There are secondary weapons that Kratos will come across that are limited in use, but effective when used correctly. Throughout the course of the game Kratos can pick weapons up that are lying around, and even kick weapons out of your enemy’s hands to use against it. However, over time and through the course of upgrading your Blades of Chaos, the secondary weapons become more of an afterthought.
If there is one thing that I can say about Ascension is that it is difficult, even on Normal. In the past you would have to get certain merkers to save their progress, but in Ascension the abundance of checkpoints and health chests might trick you into thinking the game is easy. In reality, you may come across many situations where you will want to throw your controller. The game does not achieve this increasing enemy difficulty, but by increasing numbers. Take the aforementioned The Trials of Archimedes, for example. You may spend hours trying to complete this challenge, and even though you may have huge feeling of accomplishment after you complete it, you will probably go through a controller or two before it is all said and done.
God of War: Ascension‘s multiplayer is the game’s weakness, and takes a little bit of thunder out of the overall experience. Even though it is something new to the franchise, it feels tacked on and hastily thrown together.
At the start of multiplayer you will choose a god that you follow, and that deity will grant you powers that are representative of them. Followers of Zeus become mages, Ares gathers warriors and those loyal to Hades are the stealthy rogues of the group. Each group’s different specialty helps keep the mode from getting dull.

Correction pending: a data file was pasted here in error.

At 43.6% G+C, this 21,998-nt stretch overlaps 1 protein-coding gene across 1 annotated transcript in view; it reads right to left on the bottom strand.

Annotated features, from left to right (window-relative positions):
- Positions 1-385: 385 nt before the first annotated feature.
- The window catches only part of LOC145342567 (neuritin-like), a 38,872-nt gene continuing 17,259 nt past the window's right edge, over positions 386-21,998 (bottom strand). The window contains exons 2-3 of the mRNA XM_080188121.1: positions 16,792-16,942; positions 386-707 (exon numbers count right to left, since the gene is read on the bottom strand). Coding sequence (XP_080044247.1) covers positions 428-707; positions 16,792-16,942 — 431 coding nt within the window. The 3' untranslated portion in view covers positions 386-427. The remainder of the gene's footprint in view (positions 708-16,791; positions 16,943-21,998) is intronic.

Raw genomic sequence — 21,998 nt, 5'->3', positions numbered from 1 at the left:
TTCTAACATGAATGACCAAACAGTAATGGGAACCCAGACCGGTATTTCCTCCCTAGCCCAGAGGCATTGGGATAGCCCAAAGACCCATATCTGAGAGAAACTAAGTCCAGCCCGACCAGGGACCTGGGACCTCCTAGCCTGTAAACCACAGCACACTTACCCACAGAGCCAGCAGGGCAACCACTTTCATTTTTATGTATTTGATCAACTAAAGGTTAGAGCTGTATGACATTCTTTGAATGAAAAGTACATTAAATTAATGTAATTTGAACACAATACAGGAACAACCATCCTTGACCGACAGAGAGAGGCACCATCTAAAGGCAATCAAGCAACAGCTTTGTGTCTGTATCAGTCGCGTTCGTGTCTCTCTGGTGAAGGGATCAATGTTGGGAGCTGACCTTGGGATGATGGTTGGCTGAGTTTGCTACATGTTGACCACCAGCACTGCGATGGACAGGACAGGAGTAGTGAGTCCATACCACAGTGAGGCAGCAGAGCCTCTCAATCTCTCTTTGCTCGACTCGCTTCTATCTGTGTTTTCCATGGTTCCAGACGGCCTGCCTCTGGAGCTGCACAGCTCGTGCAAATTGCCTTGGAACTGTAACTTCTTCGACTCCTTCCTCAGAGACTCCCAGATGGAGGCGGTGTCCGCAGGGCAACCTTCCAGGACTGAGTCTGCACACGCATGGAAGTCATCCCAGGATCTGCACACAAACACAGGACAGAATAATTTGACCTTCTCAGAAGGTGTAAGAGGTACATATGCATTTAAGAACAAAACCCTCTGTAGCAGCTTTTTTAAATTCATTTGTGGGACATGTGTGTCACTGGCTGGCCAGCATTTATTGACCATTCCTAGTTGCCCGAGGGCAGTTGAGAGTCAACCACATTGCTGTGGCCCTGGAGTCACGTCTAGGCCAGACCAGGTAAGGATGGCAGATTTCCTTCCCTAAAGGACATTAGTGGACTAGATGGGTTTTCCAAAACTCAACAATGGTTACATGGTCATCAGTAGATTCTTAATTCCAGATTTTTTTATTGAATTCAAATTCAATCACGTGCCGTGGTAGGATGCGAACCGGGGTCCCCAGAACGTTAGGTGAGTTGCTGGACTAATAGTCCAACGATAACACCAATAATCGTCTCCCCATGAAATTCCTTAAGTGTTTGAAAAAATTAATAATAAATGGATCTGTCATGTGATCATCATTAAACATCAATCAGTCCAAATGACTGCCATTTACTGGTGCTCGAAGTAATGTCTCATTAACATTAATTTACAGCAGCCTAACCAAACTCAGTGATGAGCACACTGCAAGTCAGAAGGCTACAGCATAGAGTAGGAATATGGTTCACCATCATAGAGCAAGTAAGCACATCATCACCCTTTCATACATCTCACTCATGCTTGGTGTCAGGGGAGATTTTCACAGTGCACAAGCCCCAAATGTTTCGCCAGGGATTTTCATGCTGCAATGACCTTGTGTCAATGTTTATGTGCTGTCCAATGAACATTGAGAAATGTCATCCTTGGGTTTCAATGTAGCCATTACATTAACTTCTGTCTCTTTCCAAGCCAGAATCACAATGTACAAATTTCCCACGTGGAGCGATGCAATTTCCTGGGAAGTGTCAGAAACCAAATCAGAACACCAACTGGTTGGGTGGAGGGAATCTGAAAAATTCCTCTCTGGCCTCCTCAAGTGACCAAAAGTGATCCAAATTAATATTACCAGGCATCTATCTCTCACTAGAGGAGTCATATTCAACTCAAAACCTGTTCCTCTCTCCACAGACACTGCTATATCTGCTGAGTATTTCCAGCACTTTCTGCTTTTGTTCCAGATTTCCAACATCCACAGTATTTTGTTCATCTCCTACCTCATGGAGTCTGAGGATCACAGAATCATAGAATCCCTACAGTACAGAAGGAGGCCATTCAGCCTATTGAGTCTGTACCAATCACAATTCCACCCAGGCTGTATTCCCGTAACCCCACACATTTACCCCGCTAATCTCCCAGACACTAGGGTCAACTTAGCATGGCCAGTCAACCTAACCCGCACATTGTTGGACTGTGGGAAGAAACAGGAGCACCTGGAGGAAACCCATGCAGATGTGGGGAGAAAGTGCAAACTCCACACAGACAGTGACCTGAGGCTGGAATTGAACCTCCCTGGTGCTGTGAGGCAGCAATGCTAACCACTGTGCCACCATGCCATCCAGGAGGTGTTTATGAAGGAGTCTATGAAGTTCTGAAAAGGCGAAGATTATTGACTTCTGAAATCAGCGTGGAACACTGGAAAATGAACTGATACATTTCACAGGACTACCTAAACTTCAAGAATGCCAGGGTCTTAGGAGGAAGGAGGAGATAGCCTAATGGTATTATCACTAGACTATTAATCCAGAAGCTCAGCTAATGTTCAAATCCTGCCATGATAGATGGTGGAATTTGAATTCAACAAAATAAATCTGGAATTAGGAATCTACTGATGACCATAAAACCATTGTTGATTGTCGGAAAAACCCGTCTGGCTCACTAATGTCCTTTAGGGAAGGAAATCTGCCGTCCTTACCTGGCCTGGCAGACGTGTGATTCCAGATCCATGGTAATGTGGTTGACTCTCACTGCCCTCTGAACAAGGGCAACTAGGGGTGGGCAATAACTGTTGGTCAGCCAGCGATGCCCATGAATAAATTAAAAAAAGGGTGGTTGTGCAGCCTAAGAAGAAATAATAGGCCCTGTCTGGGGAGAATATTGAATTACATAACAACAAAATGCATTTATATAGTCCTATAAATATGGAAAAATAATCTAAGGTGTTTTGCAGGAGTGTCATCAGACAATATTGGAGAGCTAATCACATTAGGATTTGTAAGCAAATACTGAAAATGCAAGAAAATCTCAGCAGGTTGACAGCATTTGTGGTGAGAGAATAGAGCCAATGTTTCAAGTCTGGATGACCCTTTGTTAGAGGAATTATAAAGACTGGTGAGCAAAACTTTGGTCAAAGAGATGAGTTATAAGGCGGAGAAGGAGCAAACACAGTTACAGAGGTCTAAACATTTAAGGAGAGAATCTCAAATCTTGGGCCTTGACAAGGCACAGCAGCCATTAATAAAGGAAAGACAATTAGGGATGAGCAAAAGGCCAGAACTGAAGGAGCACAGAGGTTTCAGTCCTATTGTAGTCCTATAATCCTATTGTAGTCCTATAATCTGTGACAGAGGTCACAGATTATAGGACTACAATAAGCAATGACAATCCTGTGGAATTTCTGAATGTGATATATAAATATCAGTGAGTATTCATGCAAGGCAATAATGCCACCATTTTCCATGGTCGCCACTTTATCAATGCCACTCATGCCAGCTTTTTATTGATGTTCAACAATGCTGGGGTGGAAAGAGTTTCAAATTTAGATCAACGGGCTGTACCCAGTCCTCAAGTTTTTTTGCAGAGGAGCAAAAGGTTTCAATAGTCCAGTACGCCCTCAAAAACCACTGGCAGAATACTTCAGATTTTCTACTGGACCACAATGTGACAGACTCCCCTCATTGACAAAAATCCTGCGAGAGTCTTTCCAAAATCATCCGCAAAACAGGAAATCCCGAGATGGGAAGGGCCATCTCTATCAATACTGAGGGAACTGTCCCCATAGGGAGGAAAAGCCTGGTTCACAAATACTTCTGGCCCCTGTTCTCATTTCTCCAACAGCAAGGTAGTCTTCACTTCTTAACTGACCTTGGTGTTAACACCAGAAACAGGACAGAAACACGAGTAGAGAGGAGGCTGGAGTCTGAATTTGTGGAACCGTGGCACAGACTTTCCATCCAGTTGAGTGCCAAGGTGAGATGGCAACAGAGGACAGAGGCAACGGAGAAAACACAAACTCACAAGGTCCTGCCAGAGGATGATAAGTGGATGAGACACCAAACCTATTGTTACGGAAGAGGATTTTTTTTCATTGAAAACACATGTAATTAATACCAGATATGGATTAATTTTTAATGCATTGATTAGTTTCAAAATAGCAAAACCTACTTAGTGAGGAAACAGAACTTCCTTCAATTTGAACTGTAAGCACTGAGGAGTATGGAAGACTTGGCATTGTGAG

It seems that matches between other people often turn into a button-mashing competition, even though the campaign itself helps players master the system of attack, block and parry. Weapon unlocks and upgrades make a huge difference when it comes to the spirit of competition. It’s an unfair playing ground when you end up in a room with a guy who heavily upgraded as apposed to those who are entering the arena for the first time. It is offset by how generous the experience points system works, which allows novices to begin leveling up in no time. All this, in turn, makes multiplayer more of a “ho-hum” experience that is fun for about an hour, then becomes pushed to the back of your mind. Unless, of course, being a button-mashing servant of the gods suits you.
God of War: Ascension will be a different turn for most fans of the series, and you will see a different side of Kratos that we haven’t seen until this point. Some may see this as a turnoff, but it is this that makes Ascension a very enjoyable experience. Sure, we get the gore fest that has graced all of the previous games, but we feel a bit more connected to Kratos than we have before. It’s hard to live up to the success of the previous games, yes, but Ascension tried to take a bit of a different direction while keeping the core of what made the series great intact.
The multiplayer is something that the game could have done without, but the addition may bring an hour or two of enjoyment — just do not expect it to be the game changer that will keep you hooked. Its the challenge of certain parts of the game and the joy of ripping heads of enemies that will keep you coming back to Kratos, and the things he can do with those Blades of Chaos.
[xrr label=”Rating: 8/10″ rating= 8/10]
+ Weapon upgrades
– Not as many “WOW!” moments
– Lame multiplayer